Format

Send to

Choose Destination
Int J Environ Res Public Health. 2017 Sep 26;14(10). pii: E1122. doi: 10.3390/ijerph14101122.

Are mHealth Interventions to Improve Child Restraint System Installation of Value? A Mixed Methods Study of Parents.

Author information

1
The Children's Hospital of Philadelphia, Philadelphia, PA 19104, USA. fleisherl@email.chop.edu.
2
National Clinician Scholars, University of Pennsylvania, Philadelphia, PA 19104, USA. erkoboni@mail.med.upenn.edu.
3
The Children's Hospital of Philadelphia, Philadelphia, PA 19104, USA. klhalkyard@gmail.com.
4
The Children's Hospital of Philadelphia, Philadelphia, PA 19104, USA. sykese@email.chop.edu.
5
Creative Art Therapies and Counseling, Drexel University, Philadelphia, PA 19104, USA. marisol.s.norris@gmail.com.
6
Safekids Worldwide, Washington, DC 20037, USA. lwalker@safekids.org.
7
The Children's Hospital of Philadelphia, Philadelphia, PA 19104, USA. WINSTON@email.chop.edu.

Abstract

Childhood death from vehicle crashes and the delivery of information about proper child restraint systems (CRS) use continues to be a critical public health issue. Safe Seat, a sequential, mixed-methods study identified gaps in parental knowledge about and perceived challenges in the use of appropriate CRS and insights into the preferences of various technological approaches to deliver CRS education. Focus groups (eight groups with 21 participants) and a quantitative national survey (N = 1251) using MTurk were conducted. Although there were differences in the age, racial/ethnic background, and educational level between the focus group participants and the national sample, there was a great deal of consistency in the need for more timely and personalized information about CRS. The majority of parents did not utilize car seat check professionals although they expressed interest in and lack of knowledge about how to access these resources. Although there was some interest in an app that would be personalized and able to push just-in-time content (e.g., new guidelines, location and times of car seat checks), content that has sporadic relevance (e.g., initial installation) seemed more appropriate for a website. Stakeholder input is critical to guide the development and delivery of acceptable and useful child safety education.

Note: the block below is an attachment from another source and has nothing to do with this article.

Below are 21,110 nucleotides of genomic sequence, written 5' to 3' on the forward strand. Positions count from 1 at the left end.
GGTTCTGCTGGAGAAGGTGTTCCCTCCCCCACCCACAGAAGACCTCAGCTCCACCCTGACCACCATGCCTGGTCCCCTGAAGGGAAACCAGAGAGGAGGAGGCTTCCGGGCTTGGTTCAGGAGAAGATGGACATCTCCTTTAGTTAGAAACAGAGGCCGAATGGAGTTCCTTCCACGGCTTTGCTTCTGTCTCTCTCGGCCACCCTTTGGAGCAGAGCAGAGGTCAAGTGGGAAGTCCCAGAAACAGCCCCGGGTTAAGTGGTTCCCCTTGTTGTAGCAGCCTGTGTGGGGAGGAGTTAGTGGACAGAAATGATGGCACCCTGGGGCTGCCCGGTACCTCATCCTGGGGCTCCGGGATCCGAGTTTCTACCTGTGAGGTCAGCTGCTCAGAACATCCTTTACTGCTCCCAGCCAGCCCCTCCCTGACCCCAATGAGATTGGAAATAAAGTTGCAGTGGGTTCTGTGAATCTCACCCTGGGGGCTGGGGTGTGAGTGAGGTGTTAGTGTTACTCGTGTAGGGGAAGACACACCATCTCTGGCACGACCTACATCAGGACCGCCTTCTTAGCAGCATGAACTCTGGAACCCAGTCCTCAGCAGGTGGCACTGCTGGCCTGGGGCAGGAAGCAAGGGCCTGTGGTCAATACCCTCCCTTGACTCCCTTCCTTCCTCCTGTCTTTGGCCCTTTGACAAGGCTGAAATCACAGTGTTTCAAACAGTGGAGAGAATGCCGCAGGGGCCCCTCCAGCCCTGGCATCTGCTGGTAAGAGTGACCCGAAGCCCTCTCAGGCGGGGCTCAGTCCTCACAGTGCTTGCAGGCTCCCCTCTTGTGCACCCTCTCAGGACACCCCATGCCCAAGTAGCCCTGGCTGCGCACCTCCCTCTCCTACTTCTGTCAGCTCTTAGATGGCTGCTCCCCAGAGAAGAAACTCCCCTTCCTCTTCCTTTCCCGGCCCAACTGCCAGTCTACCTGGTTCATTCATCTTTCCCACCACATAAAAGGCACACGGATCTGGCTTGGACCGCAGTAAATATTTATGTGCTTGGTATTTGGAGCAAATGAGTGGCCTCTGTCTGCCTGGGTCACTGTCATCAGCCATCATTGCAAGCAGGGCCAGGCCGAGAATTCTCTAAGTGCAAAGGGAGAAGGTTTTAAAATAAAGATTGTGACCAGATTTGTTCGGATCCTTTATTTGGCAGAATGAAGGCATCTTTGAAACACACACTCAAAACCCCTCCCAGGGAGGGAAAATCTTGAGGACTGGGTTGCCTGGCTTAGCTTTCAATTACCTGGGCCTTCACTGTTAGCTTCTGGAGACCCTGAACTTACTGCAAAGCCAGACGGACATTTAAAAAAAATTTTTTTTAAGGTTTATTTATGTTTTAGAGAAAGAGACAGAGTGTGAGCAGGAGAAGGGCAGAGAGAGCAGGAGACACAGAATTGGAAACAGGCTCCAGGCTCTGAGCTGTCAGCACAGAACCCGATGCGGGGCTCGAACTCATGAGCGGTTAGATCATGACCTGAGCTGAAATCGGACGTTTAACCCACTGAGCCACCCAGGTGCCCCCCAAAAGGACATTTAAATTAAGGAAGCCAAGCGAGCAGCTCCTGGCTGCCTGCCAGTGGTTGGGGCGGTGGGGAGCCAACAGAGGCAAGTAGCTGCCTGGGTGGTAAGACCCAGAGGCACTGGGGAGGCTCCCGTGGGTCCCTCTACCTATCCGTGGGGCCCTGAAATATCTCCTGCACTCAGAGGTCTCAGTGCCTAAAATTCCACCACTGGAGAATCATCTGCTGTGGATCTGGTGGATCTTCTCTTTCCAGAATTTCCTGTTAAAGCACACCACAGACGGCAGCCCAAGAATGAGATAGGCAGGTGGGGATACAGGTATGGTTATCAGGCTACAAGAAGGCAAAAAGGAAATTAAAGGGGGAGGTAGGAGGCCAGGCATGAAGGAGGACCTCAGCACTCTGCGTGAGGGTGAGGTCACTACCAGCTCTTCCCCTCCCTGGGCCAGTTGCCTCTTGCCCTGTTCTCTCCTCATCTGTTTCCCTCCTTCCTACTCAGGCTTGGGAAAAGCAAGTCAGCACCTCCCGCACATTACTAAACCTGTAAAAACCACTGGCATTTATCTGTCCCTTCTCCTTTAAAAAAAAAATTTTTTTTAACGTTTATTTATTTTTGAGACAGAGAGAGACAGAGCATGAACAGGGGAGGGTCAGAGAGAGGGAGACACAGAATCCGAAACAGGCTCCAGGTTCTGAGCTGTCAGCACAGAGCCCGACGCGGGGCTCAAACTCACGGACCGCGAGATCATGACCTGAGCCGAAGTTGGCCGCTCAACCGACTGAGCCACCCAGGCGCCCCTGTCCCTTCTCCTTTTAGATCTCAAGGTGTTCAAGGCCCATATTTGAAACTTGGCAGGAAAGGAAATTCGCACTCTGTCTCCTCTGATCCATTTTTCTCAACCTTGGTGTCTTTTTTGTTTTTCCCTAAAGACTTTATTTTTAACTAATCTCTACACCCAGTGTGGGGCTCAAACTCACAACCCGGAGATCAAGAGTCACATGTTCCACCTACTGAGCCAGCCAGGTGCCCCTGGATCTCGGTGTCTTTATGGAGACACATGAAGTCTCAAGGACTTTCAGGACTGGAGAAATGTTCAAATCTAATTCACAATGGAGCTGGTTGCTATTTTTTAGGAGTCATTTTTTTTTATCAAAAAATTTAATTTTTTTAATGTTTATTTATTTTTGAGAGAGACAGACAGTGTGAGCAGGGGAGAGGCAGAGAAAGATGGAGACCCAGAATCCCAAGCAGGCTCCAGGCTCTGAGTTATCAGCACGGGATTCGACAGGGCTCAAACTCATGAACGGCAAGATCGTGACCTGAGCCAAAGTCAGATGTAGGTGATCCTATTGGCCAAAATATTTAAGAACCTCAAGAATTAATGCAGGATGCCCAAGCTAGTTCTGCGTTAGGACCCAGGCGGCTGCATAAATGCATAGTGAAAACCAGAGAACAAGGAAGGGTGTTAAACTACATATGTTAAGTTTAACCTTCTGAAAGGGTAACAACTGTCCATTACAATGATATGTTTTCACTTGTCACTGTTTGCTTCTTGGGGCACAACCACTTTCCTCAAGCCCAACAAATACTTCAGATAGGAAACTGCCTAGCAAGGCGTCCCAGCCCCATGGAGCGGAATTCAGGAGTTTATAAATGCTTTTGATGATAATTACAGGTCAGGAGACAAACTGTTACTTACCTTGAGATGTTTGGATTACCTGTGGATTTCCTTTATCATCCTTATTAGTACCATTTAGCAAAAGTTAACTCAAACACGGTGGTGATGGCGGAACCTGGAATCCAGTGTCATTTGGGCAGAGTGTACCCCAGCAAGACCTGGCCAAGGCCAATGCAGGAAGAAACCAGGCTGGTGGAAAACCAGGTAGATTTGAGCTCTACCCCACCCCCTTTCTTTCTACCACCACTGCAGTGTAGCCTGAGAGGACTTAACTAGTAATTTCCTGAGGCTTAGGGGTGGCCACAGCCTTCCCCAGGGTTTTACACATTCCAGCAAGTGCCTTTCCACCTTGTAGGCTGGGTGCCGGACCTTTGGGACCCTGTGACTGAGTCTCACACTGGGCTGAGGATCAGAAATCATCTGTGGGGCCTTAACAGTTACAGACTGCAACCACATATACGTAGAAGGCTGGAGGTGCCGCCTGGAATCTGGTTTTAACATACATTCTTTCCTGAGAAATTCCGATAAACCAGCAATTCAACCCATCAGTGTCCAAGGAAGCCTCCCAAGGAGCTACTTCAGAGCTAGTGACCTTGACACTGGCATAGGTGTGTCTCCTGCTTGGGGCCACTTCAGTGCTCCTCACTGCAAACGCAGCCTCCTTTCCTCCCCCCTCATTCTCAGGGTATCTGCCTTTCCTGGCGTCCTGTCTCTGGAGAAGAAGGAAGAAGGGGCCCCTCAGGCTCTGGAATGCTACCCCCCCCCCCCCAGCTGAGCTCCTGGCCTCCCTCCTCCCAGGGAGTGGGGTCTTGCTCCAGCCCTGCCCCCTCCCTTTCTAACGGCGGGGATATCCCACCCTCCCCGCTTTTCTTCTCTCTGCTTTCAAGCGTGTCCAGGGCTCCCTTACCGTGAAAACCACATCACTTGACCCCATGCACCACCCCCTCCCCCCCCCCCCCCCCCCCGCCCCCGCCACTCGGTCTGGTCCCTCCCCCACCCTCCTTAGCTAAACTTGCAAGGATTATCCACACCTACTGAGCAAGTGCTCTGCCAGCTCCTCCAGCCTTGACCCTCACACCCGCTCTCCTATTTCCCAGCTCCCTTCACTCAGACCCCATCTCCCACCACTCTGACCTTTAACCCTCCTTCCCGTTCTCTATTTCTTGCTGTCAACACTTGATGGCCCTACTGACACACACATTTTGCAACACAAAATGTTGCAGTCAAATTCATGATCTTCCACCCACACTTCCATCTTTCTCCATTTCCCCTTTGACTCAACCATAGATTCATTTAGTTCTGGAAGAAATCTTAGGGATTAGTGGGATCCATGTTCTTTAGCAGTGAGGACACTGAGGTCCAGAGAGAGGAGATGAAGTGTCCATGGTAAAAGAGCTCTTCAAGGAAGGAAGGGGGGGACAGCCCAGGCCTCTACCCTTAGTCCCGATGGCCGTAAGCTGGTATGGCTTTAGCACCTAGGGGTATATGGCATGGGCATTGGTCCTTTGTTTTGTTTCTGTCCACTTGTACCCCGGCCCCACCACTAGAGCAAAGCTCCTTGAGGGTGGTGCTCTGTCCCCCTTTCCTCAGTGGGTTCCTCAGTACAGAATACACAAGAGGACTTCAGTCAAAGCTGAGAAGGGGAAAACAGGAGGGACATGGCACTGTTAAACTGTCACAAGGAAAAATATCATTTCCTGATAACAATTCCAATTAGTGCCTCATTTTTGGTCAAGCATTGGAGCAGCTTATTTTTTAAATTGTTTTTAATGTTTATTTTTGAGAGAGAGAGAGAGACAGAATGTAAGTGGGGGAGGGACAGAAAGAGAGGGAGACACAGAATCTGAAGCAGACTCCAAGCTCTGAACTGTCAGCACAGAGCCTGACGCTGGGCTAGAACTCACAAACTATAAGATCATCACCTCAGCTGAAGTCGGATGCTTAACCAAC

KEYWORDS:

child restraint systems; child safety education; mobile health; stakeholder engagement; web-based interventions

PMID:
28954429
PMCID:
PMC5664623
DOI:
10.3390/ijerph14101122
[Indexed for MEDLINE]
Free PMC Article

Supplemental Content

Full text links

Icon for Multidisciplinary Digital Publishing Institute (MDPI) Icon for PubMed Central
Loading ...
Support Center